• Be intriguing but specific. Your subject line should make the recipient want to click, but avoid the temptation to be too mysterious. People are far more likely to click a subject line that says “Want to Save 20%?” than “We Have Big News.”
  • Keep it simple. A great marketing email has one specific purpose, and the subject line should clearly reflect what it is.
  • Add some keywords. Many people set up filters to manage their in-boxes. Using keywords in the subject line can help ensure your message lands in a to-be-ready folder rather than the spam.
  • Don’t scream at your readers. In netspeak, capital letters mean a raised voice. Avoid writing your subject line all in caps, so it doesn’t seem like you’re shouting at your potential customers.
  • Proofread here, too. Copy-paste errors and misspellings will reflect poorly on your company, so reread that subject line before you hit send.
  • Do some test runs. What type of subject lines work best for your company depends a lot upon your target audience, and you may need to experiment to get the recipe for your own effective secret sauce. Try A/B testing by sending the same email message out with two different subject lines. Compare conversion rates and use the data to inform the copy the next time you write a subject line.


Useful Preview Text


Preview text is the excerpt that displays under or next to your subject in a marketing email. Both the subject line and preview text determine whether your email recipients will read your message. Generally, the same rules for writing subject lines apply when writing preview text for email marketing. Follow these email tips for best results:

  • Keep the length short. Aim for 35 to 90 characters.
  • Catch the reader’s attention with an interesting, engaging message.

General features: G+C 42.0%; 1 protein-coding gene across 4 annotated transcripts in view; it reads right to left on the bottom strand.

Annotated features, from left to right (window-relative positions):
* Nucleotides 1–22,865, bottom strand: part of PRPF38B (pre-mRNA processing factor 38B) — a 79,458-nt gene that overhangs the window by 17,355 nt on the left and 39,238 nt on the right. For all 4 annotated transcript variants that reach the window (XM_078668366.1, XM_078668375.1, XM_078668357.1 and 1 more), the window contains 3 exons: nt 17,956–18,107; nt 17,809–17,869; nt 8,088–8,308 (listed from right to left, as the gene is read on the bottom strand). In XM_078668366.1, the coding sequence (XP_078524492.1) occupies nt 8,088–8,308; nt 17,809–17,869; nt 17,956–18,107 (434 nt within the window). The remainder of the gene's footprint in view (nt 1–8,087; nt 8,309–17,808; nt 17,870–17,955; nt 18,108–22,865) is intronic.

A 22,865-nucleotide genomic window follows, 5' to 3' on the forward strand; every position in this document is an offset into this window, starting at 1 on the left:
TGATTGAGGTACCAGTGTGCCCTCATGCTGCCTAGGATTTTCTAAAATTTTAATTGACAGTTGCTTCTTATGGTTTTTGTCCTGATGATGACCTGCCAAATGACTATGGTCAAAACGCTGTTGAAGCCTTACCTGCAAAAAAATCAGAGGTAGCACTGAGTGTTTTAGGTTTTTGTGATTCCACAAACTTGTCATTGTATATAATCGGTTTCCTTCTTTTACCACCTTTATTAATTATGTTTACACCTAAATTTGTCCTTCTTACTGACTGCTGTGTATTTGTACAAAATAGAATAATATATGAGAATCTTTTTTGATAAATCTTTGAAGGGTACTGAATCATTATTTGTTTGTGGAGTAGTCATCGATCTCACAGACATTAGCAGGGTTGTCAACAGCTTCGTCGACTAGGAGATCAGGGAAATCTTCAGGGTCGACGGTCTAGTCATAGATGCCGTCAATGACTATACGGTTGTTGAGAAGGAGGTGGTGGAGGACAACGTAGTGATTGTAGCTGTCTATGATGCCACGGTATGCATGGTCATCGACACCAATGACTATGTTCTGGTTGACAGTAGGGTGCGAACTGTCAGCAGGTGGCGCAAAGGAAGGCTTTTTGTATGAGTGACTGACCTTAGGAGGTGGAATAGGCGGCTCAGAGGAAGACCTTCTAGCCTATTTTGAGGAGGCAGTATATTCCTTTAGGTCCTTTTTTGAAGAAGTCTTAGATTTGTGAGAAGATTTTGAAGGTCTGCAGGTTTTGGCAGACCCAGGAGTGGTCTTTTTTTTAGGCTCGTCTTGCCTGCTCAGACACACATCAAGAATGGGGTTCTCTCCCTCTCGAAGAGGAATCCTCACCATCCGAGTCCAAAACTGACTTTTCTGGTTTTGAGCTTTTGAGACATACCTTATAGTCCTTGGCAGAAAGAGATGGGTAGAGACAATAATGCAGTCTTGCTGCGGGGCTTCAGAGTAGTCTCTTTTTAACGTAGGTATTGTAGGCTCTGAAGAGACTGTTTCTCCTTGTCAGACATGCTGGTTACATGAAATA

• Write text that builds off of your subject lines, giving recipients an idea of what the message contains.
  • Avoid being gimmicky. Like the subject line copy, the preview text should accurately reflect exactly what your message is about.
  • Proofreading is important to ensure the preview text makes sense and is free of errors.


Writing Copy for Readers


The body copy for your email messages is where you communicate your message. Email copywriting should include:




Personalize your messages to your email subscribers using software that adds their names. Although no one will think they’re the only ones to receive your email in their inbox, messages should speak directly to the person rather than a blanket email that begins with “dear customer.”

Your salutation should suit your target audience. Think about how you’d address them in person and write the greeting accordingly.


Primary Email Messaging


When you write email copy, you have a particular goal in mind. The purpose of the body copy is to build desire in the reader or spark interest, so that the person who receives your email in their inbox will take the action you desire, such as entering your sales funnel by browsing a sale or visiting one of your landing pages. Some things that you can include in the body content are:

  • Findings of original research or a new third-party study that may be of interest to your customers
  • A summary of your latest blog post on a topic
  • A story of a customer’s journey that may inspire readers and act as social proof of the value of your product or service for your email subscribers
  • Helpful content like tips and tricks
  • Announcements about special events or sales that can benefit your subscribers